- The Animal Station
Seresto Collars: Are they safe?
Seresto Flea & Tick collars have been in the news in recent months regarding safety concerns. Reports from USA Today and the Midwest Center for Investigative Reporting have believed to have linked Seresto Flea and Tick collars to an estimated 1,600 pet deaths/injuries as of March 2021. The report has been met with mixed reviews that have many veterinarians and pet owners asking, how much truth is there to this, and why does the product remain on the shelves? First, let's start with the statement directly from the manufacturer. Below is an official statement from Elanco, the parent company for Seresto Collars.
"Elanco takes the safety of our products very seriously, and thoroughly investigates potential
concerns related to their use. It is critically important to understand that a report is not an
indication of the cause. Since its initial approval in 2012, Seresto has protected more than 25 million U.S. dogs and cats from fleas, ticks, and the resulting tick-borne illnesses that can impact their quality of life.
The incident report rate for all adverse events related to Seresto is less than 0.3% of all collars sold since 2012 - defined by the WHO (World Health Organization) as “uncommon”. The significant majority of these incidents relate to non-serious effects such as application site disorders – reddening of the skin or hair loss below the collar. More than 80 regulatory
authorities around the world, including the U.S. EPA, rigorously reviewed and approved
Seresto, confirming Seresto is safe and effective when used according to label instructions"
Next, we are going to get a vet's opinion. Channel 12 news of New York spoke to Abby Davenport, Doctor of Veterinary Medicine, at Athens Animal Hospital in Pennsylvania, about her opinion on the safety of Seresto flea and tick collars after reviewing the reports linked to the injuries.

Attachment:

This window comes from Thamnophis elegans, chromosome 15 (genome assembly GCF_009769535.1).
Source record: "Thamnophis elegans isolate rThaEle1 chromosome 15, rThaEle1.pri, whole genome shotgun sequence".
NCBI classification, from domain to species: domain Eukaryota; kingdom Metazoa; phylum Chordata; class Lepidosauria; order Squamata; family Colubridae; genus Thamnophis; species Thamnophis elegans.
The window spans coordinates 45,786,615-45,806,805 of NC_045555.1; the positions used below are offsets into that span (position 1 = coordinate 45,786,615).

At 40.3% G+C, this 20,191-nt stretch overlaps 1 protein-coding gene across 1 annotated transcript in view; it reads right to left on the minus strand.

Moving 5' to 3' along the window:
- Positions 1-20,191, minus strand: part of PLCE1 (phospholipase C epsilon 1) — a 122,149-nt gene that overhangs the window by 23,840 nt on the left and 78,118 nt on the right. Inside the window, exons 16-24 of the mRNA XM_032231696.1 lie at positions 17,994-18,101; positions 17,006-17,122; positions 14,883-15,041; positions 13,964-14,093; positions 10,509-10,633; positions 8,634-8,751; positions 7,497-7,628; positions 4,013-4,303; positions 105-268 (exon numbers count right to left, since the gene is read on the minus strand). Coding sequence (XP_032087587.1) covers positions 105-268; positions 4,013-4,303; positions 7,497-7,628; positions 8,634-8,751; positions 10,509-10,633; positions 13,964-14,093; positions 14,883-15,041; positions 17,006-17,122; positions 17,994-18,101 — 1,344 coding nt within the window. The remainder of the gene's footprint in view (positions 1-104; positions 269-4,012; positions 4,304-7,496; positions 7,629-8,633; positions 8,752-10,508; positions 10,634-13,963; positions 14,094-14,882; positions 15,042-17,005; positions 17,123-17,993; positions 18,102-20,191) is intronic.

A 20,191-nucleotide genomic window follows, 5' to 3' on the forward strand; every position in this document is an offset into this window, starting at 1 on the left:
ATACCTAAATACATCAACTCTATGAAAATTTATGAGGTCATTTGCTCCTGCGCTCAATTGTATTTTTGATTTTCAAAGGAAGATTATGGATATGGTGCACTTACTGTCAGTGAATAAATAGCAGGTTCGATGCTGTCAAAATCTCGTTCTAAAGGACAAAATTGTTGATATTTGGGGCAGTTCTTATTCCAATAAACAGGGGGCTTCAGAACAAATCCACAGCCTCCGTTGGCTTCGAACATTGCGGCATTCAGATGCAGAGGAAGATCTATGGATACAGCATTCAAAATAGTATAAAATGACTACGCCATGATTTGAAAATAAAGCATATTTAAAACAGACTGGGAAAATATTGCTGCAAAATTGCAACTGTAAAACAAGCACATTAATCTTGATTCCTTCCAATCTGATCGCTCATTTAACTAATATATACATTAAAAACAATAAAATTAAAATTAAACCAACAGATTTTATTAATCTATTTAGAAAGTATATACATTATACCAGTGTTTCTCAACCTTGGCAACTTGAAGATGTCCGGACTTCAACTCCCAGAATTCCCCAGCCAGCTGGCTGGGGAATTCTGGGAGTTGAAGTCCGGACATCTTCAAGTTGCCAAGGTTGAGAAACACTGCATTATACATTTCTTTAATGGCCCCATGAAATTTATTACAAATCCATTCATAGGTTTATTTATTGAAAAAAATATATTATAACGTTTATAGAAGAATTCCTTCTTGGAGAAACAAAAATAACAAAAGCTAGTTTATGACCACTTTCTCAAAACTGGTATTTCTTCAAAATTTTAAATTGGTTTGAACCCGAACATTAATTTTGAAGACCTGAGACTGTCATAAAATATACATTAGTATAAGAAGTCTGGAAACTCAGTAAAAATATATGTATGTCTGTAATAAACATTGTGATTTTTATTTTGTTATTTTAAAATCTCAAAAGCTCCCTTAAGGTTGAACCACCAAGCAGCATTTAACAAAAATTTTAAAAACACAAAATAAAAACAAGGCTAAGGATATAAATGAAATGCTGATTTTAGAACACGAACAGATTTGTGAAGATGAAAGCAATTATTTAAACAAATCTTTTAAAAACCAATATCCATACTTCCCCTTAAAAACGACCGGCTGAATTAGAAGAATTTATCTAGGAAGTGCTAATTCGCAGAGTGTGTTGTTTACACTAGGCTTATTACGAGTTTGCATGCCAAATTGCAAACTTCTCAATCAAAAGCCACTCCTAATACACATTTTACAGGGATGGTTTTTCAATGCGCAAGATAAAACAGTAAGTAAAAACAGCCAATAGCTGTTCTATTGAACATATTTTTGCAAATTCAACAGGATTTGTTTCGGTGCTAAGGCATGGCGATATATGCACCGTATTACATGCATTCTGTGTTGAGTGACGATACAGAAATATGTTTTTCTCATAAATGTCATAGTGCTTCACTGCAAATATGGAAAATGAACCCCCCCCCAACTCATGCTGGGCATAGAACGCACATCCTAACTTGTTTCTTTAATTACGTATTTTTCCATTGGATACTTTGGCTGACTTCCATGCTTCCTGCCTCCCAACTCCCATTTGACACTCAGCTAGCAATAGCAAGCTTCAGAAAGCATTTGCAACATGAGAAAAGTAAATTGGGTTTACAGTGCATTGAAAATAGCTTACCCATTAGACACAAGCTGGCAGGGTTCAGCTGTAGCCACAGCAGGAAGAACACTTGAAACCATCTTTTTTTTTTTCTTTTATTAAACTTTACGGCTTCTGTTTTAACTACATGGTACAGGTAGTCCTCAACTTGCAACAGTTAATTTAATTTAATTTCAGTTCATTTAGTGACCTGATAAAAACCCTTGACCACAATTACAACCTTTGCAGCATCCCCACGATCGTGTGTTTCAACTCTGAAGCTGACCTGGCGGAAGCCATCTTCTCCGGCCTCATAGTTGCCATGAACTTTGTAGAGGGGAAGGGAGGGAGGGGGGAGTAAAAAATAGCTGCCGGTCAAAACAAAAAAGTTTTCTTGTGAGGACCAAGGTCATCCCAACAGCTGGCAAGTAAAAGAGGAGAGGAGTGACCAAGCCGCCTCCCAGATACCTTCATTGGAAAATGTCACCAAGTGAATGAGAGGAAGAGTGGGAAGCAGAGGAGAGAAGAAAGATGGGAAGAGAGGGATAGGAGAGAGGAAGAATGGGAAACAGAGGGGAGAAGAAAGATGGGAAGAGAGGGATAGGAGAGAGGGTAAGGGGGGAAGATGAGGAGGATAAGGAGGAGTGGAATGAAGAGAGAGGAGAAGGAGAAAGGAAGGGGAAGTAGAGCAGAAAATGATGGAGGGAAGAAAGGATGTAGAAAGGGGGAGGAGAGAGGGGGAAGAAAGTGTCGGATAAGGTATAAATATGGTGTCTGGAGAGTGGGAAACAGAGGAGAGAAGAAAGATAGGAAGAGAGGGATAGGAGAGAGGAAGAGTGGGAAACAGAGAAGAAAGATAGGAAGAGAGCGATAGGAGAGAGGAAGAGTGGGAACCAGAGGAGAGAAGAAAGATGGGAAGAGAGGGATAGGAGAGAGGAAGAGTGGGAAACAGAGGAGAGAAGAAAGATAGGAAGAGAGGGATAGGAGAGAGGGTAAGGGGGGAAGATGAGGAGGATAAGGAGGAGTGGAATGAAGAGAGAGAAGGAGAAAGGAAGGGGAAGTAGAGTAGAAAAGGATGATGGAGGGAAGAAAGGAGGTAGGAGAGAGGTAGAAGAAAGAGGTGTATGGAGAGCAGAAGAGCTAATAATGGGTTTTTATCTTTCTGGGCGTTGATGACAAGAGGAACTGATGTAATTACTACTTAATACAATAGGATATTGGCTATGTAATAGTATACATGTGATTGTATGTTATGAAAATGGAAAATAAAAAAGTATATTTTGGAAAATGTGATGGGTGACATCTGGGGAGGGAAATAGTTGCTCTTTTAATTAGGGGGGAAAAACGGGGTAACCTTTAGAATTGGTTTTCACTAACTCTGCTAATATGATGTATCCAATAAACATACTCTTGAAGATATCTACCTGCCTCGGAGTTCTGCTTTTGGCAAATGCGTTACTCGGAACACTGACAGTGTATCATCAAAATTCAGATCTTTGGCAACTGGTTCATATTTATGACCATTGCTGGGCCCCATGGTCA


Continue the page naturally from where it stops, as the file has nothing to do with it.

"I would suggest reading the article, seeing where they got these numbers from, how they came up with their conclusions, and recognizing that correlation does not always equal causation," she said."
Lastly, and possibly the most crucial, what does the U.S. Environmental Protection Agency (EPA) opinion on Seresto. The EPA is the government body responsible for regulating these pet products; an agency spokesperson said this:
“No pesticide is completely without harm, but the EPA ensures that there are measures on the product label that reduce risk,” the spokesperson said. “The product label is the law, and applicators must follow label directions. Some pets, however, like some humans, are more sensitive than others and may experience adverse symptoms after treatment.”
Consumers are also finding these products from 3rd party sellers like Amazon, eBay, and Facebook Marketplace, which may be providing counterfeit products not made by Seresto. These products do not adhere to the same safety standards and quality control measures that you find at registered Seresto vendors like Animal Station.
So what is our opinion at Animal Station? We find this report has a confusing structure and can see why it may be difficult to understand the correlation that the collars may have had on pets. Seresto has protected thousands of pets over the last decade but as pet owners, we encourage our community to do their own research and make sure you are making the best decision for your pet. Like humans, no two pets are alike and you should always consult your local veterinarian if you have any concerns. We will continue to carry Seresto and hope to see you soon!